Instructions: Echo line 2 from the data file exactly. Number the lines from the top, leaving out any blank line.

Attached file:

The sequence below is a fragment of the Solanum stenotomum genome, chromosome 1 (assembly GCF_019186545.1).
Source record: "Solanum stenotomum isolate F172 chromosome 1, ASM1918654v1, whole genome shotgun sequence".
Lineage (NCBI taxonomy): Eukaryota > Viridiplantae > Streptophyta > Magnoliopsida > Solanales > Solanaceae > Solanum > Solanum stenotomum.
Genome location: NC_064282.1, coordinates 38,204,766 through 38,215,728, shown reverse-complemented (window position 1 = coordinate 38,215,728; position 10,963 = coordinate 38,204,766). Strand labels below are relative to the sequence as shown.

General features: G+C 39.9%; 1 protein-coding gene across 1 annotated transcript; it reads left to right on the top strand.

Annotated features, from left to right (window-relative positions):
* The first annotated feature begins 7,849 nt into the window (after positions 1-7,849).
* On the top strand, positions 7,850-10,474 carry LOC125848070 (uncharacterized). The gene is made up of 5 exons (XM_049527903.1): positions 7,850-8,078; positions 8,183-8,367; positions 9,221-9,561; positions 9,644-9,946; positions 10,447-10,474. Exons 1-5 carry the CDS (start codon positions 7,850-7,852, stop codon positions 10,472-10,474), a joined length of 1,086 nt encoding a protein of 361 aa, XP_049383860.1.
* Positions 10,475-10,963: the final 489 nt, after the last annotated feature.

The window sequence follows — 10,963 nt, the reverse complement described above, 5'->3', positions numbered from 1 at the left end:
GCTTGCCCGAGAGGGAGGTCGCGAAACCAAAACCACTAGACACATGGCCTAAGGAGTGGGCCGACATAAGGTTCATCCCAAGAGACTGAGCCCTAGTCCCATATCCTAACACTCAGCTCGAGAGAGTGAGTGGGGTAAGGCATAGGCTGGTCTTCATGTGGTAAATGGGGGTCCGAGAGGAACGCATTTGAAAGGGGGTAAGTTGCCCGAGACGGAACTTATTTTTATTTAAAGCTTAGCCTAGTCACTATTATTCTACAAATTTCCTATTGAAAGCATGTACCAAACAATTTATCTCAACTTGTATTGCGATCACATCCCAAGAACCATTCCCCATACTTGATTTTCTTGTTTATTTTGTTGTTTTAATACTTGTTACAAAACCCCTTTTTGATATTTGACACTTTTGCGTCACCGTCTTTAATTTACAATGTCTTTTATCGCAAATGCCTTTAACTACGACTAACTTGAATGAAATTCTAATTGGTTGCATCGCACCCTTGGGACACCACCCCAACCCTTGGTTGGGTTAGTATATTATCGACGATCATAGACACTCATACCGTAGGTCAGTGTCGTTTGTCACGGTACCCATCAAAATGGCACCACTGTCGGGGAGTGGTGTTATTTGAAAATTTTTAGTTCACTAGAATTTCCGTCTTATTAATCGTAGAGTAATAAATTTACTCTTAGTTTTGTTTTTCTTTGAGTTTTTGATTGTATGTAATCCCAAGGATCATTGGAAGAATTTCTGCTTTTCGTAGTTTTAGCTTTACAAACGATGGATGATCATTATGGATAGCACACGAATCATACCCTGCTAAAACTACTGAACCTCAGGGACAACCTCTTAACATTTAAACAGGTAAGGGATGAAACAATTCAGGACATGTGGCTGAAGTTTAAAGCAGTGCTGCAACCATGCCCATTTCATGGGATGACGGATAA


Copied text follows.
Source record: "Solanum stenotomum isolate F172 chromosome 1, ASM1918654v1, whole genome shotgun sequence".